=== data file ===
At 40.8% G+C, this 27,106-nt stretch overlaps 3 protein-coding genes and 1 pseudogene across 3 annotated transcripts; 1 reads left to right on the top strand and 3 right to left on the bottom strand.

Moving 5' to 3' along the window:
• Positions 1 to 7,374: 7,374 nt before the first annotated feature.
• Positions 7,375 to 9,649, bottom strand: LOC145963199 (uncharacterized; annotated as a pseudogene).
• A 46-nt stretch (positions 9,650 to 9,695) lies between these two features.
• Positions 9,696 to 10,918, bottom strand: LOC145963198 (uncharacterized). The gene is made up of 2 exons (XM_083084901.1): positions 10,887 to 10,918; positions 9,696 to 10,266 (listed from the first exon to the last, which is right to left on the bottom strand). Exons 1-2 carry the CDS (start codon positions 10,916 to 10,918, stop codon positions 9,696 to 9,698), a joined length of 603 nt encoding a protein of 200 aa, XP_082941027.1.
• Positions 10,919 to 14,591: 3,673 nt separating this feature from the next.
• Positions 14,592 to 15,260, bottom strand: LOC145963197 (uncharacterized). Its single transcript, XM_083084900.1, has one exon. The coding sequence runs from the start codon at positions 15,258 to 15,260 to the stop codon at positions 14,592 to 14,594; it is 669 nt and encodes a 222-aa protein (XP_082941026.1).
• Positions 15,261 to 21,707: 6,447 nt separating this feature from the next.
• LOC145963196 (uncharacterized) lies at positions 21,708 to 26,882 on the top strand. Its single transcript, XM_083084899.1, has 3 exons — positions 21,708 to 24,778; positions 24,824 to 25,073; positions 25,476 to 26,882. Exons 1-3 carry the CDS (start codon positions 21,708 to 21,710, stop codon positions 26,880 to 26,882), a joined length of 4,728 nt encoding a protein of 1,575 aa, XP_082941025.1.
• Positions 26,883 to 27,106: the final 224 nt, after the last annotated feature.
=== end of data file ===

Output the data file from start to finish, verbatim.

At 40.8% G+C, this 27,106-nt stretch overlaps 3 protein-coding genes and 1 pseudogene across 3 annotated transcripts; 1 reads left to right on the top strand and 3 right to left on the bottom strand.

Moving 5' to 3' along the window:
• Positions 1 to 7,374: 7,374 nt before the first annotated feature.
• Positions 7,375 to 9,649, bottom strand: LOC145963199 (uncharacterized; annotated as a pseudogene).
• A 46-nt stretch (positions 9,650 to 9,695) lies between these two features.
• Positions 9,696 to 10,918, bottom strand: LOC145963198 (uncharacterized). The gene is made up of 2 exons (XM_083084901.1): positions 10,887 to 10,918; positions 9,696 to 10,266 (listed from the first exon to the last, which is right to left on the bottom strand). Exons 1-2 carry the CDS (start codon positions 10,916 to 10,918, stop codon positions 9,696 to 9,698), a joined length of 603 nt encoding a protein of 200 aa, XP_082941027.1.
• Positions 10,919 to 14,591: 3,673 nt separating this feature from the next.
• Positions 14,592 to 15,260, bottom strand: LOC145963197 (uncharacterized). Its single transcript, XM_083084900.1, has one exon. The coding sequence runs from the start codon at positions 15,258 to 15,260 to the stop codon at positions 14,592 to 14,594; it is 669 nt and encodes a 222-aa protein (XP_082941026.1).
• Positions 15,261 to 21,707: 6,447 nt separating this feature from the next.
• LOC145963196 (uncharacterized) lies at positions 21,708 to 26,882 on the top strand. Its single transcript, XM_083084899.1, has 3 exons — positions 21,708 to 24,778; positions 24,824 to 25,073; positions 25,476 to 26,882. Exons 1-3 carry the CDS (start codon positions 21,708 to 21,710, stop codon positions 26,880 to 26,882), a joined length of 4,728 nt encoding a protein of 1,575 aa, XP_082941025.1.
• Positions 26,883 to 27,106: the final 224 nt, after the last annotated feature.